However, in this article we will set out the factors that influence how long it will take to obtain a Grant of Probate and to administer an estate in Victoria.

The basics

First things first: what is a Grant of Probate? A Grant of Probate is effectively a document issued by the Supreme Court of Victoria which formally authorises an executor to manage the estate of a deceased person in accordance with their Will. Without Probate, the asset holders (say a bank or share registry) cannot be satisfied as who has the correct authority to receive the deceased's assets and may refuse to pay out.

Sometimes, for smaller estates or if assets are mostly jointly owned with a surviving spouse, asset holders might agree to release payment without requiring a Grant of Probate. This is usually on the basis that the person who receives payment promises to repay (or Indemnify) the asset holder if it turns out they paid to the wrong person.

If there is no Will, then you cannot obtain a Grant of Probate. Instead you obtain Letters of Administration. This is effectively the same, in terms of authorising someone to administer the estate, and would usually be obtained by the person who is the closest next-of-kin to the deceased.

“A Grant of Probate is effectively a document issued by the Supreme Court of Victoria which formally authorises an executor to manage the estate of a deceased person in accordance with their Will.”

Timeframes for Probate in Victoria

In order to obtain a Grant of Probate, the Supreme Court needs to be given information about the assets and liabilities of the estate, the deceased person, the witnesses to the Will, the executors and the Will itself. An advertisement of your intention to apply for Probate must also be published on the Supreme Court website for at least 14 days prior to any application being lodged.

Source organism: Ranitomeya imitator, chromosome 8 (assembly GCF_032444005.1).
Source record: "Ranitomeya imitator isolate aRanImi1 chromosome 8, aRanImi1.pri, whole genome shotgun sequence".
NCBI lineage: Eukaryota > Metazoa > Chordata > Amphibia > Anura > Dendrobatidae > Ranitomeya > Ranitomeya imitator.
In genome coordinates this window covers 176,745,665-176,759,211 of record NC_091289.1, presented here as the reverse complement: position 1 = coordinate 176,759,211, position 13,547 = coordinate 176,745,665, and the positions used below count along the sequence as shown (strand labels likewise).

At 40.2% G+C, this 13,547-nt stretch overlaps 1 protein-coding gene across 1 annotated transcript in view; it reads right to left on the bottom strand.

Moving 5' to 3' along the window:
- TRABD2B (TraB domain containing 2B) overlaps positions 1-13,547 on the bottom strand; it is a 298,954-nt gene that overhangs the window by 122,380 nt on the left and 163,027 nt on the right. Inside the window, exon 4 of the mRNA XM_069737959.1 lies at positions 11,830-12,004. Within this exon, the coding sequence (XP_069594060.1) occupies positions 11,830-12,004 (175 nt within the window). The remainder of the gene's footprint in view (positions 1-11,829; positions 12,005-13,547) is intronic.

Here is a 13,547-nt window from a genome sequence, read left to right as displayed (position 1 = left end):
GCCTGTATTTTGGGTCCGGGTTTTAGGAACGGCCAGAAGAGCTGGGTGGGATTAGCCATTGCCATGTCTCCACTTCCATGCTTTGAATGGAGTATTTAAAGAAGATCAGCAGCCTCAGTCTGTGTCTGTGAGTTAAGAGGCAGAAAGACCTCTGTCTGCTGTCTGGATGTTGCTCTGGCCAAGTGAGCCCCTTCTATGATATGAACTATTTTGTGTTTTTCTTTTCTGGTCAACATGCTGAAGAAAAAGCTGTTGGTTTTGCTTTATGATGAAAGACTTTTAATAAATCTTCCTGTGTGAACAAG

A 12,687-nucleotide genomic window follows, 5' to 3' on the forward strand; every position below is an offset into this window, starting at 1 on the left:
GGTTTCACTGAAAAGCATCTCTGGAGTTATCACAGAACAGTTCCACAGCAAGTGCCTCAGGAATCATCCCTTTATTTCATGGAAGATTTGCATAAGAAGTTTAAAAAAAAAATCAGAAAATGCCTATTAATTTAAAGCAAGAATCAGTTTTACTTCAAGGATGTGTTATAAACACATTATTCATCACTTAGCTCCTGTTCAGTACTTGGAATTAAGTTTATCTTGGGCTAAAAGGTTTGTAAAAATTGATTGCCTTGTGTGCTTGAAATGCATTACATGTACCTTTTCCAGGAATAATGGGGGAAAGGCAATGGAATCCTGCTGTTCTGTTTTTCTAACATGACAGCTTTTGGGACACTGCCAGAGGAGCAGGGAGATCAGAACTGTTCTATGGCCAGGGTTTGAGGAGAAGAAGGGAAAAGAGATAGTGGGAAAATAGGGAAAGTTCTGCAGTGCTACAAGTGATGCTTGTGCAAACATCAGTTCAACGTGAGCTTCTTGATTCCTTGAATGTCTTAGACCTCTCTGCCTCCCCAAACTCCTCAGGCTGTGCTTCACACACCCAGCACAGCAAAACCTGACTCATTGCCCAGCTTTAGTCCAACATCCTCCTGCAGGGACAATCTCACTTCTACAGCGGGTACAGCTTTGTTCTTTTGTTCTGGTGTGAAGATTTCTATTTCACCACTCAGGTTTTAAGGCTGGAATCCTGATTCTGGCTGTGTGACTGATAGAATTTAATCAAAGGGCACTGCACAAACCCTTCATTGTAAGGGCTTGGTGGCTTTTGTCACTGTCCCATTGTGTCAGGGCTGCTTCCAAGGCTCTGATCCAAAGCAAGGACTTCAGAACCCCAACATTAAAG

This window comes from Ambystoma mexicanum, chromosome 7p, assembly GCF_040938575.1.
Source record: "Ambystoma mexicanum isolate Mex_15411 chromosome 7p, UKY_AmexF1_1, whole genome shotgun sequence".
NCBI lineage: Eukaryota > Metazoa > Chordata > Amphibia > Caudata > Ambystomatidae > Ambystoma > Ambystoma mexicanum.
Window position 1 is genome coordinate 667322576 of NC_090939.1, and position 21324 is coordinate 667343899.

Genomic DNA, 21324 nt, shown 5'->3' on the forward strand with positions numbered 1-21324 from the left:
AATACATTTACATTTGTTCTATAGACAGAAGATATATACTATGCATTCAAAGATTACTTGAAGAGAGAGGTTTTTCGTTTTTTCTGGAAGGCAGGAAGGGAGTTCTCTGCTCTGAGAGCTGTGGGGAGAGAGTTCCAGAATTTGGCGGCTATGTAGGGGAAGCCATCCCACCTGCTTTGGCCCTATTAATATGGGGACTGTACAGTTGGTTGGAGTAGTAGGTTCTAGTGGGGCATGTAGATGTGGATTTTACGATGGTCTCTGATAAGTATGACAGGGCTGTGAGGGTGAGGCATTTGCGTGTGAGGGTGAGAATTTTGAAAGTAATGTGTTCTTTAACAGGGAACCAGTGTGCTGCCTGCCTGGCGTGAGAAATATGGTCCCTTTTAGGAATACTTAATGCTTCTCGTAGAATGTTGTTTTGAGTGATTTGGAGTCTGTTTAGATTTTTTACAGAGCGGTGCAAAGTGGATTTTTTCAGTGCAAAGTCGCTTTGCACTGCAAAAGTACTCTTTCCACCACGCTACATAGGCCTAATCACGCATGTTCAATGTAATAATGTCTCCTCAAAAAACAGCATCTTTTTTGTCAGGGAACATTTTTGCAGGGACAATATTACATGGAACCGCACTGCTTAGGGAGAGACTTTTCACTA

Often, making enquires to obtain all the necessary information can take a number of weeks. Also, you will need the Death Certificate for the application for Grant of Probate and possibly for making proper enquires regarding the assets and liabilities. Waiting for the Death Certificate to issue can therefore add a few more weeks to the process. Overall, if you have your application for Grant of Probate lodged within 1 to 2 months from the date of death, you are making timely progress.

The Court itself usually does not take long to process the application (maybe another 1 to 2 weeks) and this is completed using the electronic Supreme Court filing system. This means you do not have to go to a Court hearing. The timeframe for processing applications for Letters of Administration is even less, given that there is no Will document for the Court to consider. There is also a general discretion for the Court to raise a 'Requisition' asking for more information before they review the application - this can sometimes delay matters.